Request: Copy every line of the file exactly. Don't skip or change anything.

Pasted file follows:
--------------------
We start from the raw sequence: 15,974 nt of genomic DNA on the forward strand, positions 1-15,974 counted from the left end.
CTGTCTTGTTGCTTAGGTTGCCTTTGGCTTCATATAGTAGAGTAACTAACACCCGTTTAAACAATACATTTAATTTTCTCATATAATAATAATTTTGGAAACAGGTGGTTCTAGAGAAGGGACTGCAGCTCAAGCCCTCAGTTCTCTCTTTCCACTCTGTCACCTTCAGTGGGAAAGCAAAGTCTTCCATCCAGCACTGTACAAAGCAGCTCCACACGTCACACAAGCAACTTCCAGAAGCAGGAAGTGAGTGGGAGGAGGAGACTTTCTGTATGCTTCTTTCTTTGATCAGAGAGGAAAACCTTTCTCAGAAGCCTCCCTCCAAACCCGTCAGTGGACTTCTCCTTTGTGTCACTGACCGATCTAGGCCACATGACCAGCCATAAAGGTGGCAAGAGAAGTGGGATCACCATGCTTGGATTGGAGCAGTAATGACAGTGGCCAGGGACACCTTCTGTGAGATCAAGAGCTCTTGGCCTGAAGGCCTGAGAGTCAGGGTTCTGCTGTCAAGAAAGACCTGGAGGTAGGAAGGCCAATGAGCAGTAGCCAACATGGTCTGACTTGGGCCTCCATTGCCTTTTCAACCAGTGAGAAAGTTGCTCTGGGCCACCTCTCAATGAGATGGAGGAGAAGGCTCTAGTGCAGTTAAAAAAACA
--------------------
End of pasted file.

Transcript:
We start from the raw sequence: 15,974 nt of genomic DNA on the forward strand, positions 1-15,974 counted from the left end.
CTGTCTTGTTGCTTAGGTTGCCTTTGGCTTCATATAGTAGAGTAACTAACACCCGTTTAAACAATACATTTAATTTTCTCATATAATAATAATTTTGGAAACAGGTGGTTCTAGAGAAGGGACTGCAGCTCAAGCCCTCAGTTCTCTCTTTCCACTCTGTCACCTTCAGTGGGAAAGCAAAGTCTTCCATCCAGCACTGTACAAAGCAGCTCCACACGTCACACAAGCAACTTCCAGAAGCAGGAAGTGAGTGGGAGGAGGAGACTTTCTGTATGCTTCTTTCTTTGATCAGAGAGGAAAACCTTTCTCAGAAGCCTCCCTCCAAACCCGTCAGTGGACTTCTCCTTTGTGTCACTGACCGATCTAGGCCACATGACCAGCCATAAAGGTGGCAAGAGAAGTGGGATCACCATGCTTGGATTGGAGCAGTAATGACAGTGGCCAGGGACACCTTCTGTGAGATCAAGAGCTCTTGGCCTGAAGGCCTGAGAGTCAGGGTTCTGCTGTCAAGAAAGACCTGGAGGTAGGAAGGCCAATGAGCAGTAGCCAACATGGTCTGACTTGGGCCTCCATTGCCTTTTCAACCAGTGAGAAAGTTGCTCTGGGCCACCTCTCAATGAGATGGAGGAGAAGGCTCTAGTGCAGTTAAAAAAACA